The New York Criminal Law Blog

Leaving Kids in Your Car Can Get You Arrested

Leaving kids in your car is a crime? Actually, it is, and yes, you can get arrested for it.

Leaving your child in your car for a few minutes while you run into the store to pick up some milk, or even to drop off a letter in a mailbox, can lead to dire consequences. These acts may seem innocent, and for most parents, they're done with no harmful intentions.

But the law may not be so lenient. Regardless of your intentions or even if your young one asks to stay in your car, you can potentially get arrested.

If your child is left alone in a car and is somehow harmed because of it, you will very likely get arrested and charged under the category of child abuse.

Child abuse in New York is defined as injury by other than accidental means causing death, disfigurement, impairment of physical or emotional health of a child. But it also includes deliberate indifference in causing such injury, which the courts might find if your child is injured from your oversight.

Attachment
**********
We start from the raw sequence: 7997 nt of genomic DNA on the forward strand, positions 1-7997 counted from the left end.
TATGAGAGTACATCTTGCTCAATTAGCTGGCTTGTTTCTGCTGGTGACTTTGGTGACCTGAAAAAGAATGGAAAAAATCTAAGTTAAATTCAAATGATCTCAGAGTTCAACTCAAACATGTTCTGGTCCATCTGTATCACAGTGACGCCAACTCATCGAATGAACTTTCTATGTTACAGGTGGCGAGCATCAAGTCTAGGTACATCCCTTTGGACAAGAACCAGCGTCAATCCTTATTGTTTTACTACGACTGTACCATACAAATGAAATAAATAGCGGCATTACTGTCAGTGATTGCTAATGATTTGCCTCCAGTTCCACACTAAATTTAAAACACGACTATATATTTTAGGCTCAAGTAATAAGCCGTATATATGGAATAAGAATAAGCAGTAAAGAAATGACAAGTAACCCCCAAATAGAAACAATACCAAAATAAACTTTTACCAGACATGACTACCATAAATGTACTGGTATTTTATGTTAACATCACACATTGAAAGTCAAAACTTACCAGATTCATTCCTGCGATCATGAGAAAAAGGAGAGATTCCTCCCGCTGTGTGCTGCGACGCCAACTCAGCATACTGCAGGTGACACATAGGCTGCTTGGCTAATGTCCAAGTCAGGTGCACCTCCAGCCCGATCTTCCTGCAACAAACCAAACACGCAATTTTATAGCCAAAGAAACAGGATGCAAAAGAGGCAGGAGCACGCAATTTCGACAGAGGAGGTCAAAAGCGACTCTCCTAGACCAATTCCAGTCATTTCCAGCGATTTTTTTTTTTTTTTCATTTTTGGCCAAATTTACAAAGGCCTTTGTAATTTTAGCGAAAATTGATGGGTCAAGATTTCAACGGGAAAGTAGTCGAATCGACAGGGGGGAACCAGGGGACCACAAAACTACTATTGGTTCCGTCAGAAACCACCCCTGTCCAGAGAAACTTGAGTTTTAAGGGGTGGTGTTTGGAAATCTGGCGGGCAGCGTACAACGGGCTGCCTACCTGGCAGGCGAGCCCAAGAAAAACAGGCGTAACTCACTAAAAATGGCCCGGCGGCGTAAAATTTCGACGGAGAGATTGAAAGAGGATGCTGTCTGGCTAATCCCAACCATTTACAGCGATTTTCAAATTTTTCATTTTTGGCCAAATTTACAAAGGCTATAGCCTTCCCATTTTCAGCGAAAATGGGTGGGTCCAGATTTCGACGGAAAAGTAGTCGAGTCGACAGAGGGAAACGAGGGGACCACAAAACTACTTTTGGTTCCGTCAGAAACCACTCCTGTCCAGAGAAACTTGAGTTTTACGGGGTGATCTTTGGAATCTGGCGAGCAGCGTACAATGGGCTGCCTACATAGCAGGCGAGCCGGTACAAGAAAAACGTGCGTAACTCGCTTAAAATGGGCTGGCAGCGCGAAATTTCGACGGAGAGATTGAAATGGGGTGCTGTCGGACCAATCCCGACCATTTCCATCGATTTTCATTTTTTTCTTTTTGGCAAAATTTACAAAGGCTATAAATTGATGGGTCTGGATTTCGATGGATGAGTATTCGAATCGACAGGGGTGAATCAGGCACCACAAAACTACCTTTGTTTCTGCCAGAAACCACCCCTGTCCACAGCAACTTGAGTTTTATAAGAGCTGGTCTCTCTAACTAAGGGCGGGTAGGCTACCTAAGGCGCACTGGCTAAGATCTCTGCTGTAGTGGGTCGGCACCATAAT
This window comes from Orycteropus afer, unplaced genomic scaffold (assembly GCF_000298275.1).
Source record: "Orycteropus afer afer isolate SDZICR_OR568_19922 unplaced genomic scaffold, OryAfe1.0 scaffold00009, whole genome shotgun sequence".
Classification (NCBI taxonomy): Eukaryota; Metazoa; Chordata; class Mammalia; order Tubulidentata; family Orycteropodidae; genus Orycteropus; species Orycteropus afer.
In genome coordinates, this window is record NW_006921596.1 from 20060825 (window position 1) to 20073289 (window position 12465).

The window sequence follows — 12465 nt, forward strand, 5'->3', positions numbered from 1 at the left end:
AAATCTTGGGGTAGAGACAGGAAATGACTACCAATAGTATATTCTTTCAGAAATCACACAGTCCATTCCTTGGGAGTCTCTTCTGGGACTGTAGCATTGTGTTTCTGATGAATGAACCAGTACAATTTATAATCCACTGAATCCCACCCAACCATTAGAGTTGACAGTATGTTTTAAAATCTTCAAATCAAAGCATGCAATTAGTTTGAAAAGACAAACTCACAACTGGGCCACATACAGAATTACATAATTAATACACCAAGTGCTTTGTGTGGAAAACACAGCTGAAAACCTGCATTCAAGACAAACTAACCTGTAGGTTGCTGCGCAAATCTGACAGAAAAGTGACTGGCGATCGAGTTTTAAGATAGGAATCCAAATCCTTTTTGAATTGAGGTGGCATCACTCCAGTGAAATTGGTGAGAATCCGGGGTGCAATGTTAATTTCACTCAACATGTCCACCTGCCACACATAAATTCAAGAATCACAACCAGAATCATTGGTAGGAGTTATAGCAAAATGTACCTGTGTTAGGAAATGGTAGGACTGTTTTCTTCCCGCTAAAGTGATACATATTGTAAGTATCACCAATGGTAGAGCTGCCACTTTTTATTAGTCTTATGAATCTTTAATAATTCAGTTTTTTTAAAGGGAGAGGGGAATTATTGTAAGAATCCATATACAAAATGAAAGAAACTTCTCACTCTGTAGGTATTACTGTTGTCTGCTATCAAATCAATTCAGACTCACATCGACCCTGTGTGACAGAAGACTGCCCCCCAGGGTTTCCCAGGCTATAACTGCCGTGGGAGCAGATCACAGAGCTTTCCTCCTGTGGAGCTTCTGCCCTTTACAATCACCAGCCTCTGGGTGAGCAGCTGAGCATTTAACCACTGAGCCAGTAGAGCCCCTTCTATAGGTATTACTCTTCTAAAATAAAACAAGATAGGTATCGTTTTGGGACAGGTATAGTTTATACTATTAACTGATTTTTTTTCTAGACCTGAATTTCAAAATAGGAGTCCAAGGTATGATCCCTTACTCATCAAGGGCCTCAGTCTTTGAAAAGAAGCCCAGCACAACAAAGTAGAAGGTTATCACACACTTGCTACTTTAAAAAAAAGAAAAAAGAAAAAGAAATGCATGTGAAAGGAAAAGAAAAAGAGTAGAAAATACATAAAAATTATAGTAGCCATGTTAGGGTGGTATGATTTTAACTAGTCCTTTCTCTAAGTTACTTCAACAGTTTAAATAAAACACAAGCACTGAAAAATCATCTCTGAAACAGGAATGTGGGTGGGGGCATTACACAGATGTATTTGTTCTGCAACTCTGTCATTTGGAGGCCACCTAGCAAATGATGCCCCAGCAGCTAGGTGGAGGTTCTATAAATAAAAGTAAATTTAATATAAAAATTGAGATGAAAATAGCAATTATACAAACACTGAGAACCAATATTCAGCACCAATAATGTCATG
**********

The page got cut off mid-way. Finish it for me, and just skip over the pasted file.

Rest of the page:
Here are two other specific charges that a parent might get for leaving kids unattended in a vehicle:

  • Child endangerment. New York law finds that there is child endangerment when a parent knowingly acts in a manner likely to be harmful to the physical, mental, or moral welfare of a child under 17. One of the most common scenarios under this charge is when a parent leaves her baby in a car on a hot day. A parent, as courts will often find, should know better than to leave an infant in a car, especially if it's sweltering.
  • Manslaughter. There are unfortunately instances where parents leaving their kids in a car takes a tragic turn and the child ends up dying. Again, this is common when babies are left in hot cars. But, a number of other things can lead to the death of a child in a car, such as dehydration or being kidnapped. New York law classifies an unintentional, unplanned killing under second-degree murder, which can result in a life term in prison when the victim is under 14 years old.

For children who survive being left in hot vehicles, child protective services will often remove them from a parent's home, at least temporarily. If you're being accused of endangerment or abuse because you left a child in a car, you may want to get an experienced New York criminal defense lawyer on your side.

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